Category Archives: Estate Planning

IS IT TIME TO DIE?

For twenty five years I have been preparing estate planning documents for clients which documents usually include an Advanced Directive (AD) (also known as Living Will). An AD, in short, is a simple statement that says if there is no longer any medical help for me, then I want to be allowed to die a… Read More »

JOINT ACCOUNTS-Good or Bad?

Joint bank accounts/investment accounts are generally a good practice between spouses, with some exceptions; joint bank accounts/investments with children or others can be troublesome. Between spouses joint accounts work well to transfer an asset to a survivor and it minimizes the probate process, at least as to that asset, however, it is necessary to have… Read More »

PROBATE COURT – PART 4: Guardians

A Guardian is an adult appointed to oversee the affairs of a minor which is defined as one who is under the age of 18 years. There are three primary types of guardianships in Connecticut, guardian of the person, guardian of the estate and guardian ad litem. Pursuant to C.G.S. 45a-606, “The father and mother of… Read More »

PROBATE COURT – PART 3: Conservators

A Conservator is a person appointed by a Probate Court to oversee medical and/or financial affairs of an adult. There are two types of conservatorships, voluntary and involuntary and then there are two distinct roles of a conservator, Conservator of the Person and Conservator of the Estate. A Conservator of the Person is a person… Read More »

PROBATE COURT – PART 2: Decedent’s Estates

The most common interaction with a Probate Court most people experience is when someone dies. If a person dies and has his or her name on an asset, with or without someone else’s name on that same asset, then papers need to be filed with the Probate Court to remove the decedent’s name and properly… Read More »

PROBATE COURT – PART 1: What Is It?

The Probate Court system is a state law derivative of the judicial system designed to be user friendly for the non-attorney because of the broad range of sensitive matters it handles including, but not limited to children custody, child neglect, termination of parental rights and re-unification of parents to children, adoption; conservatorships and guardianships of… Read More »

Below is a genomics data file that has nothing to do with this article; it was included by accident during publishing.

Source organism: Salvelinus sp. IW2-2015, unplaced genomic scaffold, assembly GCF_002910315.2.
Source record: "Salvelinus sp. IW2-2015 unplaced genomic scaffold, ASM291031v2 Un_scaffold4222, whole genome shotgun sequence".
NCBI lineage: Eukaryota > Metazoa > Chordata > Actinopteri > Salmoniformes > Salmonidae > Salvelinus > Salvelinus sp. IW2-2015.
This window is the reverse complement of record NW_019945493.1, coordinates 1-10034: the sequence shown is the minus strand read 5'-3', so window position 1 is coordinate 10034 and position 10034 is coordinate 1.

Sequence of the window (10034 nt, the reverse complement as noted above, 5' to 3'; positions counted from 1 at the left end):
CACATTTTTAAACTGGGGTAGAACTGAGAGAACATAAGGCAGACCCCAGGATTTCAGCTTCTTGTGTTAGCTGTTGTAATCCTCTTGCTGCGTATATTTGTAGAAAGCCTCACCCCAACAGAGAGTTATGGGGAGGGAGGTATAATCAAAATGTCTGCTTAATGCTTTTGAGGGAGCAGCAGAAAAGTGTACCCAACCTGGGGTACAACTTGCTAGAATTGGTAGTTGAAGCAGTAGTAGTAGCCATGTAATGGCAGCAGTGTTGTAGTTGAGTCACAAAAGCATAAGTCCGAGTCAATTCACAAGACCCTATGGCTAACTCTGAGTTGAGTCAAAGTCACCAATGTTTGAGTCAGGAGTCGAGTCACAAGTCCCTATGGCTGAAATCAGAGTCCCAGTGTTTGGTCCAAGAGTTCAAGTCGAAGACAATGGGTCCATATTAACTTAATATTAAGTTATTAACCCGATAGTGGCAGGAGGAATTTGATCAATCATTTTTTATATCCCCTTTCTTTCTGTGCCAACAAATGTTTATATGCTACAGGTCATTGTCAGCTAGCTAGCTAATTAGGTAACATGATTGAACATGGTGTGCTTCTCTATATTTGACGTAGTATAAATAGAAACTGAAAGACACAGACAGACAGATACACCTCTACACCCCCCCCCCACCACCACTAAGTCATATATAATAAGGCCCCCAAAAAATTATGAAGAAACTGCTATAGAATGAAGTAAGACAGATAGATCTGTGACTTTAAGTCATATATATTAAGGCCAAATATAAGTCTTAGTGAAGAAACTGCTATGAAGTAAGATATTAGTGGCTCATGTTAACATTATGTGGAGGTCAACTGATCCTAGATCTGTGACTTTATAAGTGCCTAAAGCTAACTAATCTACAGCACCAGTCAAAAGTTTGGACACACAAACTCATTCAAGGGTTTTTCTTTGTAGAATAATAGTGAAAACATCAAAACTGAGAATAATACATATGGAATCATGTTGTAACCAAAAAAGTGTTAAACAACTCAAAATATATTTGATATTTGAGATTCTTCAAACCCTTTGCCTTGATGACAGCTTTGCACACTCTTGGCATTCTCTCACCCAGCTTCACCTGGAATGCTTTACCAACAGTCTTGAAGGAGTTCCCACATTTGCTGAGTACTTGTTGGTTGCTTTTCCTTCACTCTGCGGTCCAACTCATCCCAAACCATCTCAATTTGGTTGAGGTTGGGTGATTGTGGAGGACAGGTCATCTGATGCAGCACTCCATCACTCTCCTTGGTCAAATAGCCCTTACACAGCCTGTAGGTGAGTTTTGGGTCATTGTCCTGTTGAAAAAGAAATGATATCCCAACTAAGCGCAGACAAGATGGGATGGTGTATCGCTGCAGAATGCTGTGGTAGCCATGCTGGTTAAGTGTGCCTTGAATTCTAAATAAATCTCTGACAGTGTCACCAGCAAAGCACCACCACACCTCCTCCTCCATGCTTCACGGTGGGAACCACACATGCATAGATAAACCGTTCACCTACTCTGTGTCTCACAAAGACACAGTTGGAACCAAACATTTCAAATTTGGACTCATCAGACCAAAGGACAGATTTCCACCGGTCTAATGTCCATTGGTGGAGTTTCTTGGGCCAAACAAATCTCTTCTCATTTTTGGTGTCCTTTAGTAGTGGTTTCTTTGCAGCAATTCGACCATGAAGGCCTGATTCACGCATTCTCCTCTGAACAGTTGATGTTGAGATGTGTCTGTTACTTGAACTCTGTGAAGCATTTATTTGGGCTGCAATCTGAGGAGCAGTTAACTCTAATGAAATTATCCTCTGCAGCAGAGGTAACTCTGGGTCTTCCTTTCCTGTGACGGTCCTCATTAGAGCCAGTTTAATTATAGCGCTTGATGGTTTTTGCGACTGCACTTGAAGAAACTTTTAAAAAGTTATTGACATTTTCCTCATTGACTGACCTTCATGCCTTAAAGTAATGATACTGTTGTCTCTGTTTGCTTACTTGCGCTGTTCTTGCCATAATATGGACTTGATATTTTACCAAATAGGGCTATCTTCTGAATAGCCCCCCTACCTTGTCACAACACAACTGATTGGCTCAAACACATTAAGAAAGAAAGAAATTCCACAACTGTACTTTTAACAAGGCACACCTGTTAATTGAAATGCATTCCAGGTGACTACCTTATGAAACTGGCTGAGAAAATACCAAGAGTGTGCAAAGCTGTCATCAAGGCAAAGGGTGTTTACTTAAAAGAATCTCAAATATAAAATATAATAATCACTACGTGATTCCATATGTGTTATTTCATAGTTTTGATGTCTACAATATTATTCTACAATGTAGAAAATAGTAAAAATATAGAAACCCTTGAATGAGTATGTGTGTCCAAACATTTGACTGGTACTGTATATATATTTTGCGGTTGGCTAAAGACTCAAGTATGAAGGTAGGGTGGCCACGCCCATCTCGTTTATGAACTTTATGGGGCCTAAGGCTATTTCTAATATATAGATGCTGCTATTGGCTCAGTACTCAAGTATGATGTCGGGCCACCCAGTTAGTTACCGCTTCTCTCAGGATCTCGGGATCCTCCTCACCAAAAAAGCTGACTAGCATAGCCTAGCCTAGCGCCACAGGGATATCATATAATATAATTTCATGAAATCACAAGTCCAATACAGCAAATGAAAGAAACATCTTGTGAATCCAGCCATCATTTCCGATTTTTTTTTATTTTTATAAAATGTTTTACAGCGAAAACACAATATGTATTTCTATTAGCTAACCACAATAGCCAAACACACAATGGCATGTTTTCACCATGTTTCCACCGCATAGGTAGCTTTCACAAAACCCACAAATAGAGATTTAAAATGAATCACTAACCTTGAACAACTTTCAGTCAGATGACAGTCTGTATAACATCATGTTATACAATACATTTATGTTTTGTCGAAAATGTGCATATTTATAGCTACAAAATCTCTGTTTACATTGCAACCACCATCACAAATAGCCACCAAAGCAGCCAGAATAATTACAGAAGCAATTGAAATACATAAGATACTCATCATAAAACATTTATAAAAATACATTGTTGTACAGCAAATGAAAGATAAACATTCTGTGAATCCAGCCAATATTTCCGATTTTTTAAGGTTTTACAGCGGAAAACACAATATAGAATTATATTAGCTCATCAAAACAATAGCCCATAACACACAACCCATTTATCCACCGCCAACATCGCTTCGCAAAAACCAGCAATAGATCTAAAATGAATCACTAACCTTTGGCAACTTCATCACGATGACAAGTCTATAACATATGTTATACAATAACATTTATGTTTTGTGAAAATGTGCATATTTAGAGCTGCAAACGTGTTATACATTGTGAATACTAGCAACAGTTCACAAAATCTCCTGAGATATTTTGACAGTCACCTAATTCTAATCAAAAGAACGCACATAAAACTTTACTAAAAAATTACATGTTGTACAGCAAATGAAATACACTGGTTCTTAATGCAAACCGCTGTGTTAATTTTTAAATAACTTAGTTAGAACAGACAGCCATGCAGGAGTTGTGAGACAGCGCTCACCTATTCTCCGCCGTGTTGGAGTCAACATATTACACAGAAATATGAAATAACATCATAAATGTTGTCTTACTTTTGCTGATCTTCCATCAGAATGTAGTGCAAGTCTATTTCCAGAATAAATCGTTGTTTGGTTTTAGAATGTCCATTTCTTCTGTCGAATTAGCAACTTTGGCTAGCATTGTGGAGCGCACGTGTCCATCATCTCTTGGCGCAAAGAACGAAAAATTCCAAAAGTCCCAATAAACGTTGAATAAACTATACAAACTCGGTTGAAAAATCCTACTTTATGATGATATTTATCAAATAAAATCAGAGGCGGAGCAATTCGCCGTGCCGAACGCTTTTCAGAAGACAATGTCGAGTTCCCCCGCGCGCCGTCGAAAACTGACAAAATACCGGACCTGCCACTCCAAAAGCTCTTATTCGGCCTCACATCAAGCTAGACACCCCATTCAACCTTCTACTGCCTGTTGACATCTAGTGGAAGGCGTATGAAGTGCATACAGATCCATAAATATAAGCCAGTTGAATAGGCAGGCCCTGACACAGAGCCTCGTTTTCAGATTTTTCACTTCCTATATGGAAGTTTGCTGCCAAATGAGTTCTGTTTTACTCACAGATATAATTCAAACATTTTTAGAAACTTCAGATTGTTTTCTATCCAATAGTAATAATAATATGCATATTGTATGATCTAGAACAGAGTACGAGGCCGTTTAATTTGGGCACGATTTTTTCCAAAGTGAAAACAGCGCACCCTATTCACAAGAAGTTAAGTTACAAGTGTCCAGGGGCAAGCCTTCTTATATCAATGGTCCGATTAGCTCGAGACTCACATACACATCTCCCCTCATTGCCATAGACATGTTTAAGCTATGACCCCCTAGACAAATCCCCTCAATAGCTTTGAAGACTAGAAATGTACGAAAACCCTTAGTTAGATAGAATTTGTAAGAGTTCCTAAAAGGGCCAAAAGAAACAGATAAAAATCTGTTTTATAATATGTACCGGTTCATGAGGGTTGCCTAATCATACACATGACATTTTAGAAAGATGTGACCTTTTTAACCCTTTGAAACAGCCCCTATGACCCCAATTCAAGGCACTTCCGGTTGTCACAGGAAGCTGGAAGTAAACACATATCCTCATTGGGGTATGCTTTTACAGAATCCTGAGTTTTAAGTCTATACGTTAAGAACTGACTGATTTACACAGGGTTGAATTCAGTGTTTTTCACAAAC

FIREARMS IN ESTATE PLANNING

Despite our legislature’s intent, more people own guns now than ever before. However, because of the voluminous restrictions on gun ownership, it is more crucial than ever that anyone owning a gun properly provides for its succession in their estate plan. There are many things to consider in the estate planning process for succession of… Read More »

CARE CONTRACTS: Paying Children for Caring for their Parents

A Care Contract is a valid agreement, preferably in writing, between a person, usually Mom or Dad who may need Medicaid(Title XIX )in the foreseeable future and others, usually children, who will provide the care.  The contract generally provides that Mom, for example, is going to need some assistance due to a decline in health. … Read More »

WHAT IS ELDER LAW?

Before discussing the legal practice known as “elder law”, it is useful to define what is meant by the word “elder.” In the legal sense, the definition depends on the specific area of law in which the term is being used.  For example, for purposes of age discrimination, you must be at least 40. To… Read More »

HEALTHCARE REPRESENTATIVE V. HEALTHCARE AGENT

The primary distinction between an Appointment of Healthcare Representative and an Appointment of Healthcare Agent is the date upon which you executed it. Prior to October 1, 2006 the term “Healthcare Agent” was used usually in conjunction with a Power of Attorney for Healthcare Decisions with the “Healthcare Agent” being responsible for “end of life”… Read More »

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Gesmonde, Pietrosimone & Sgrignari, LLC
3127 Whitney Avenue
Hamden, Connecticut, 06518-2344 USA
203.407.4200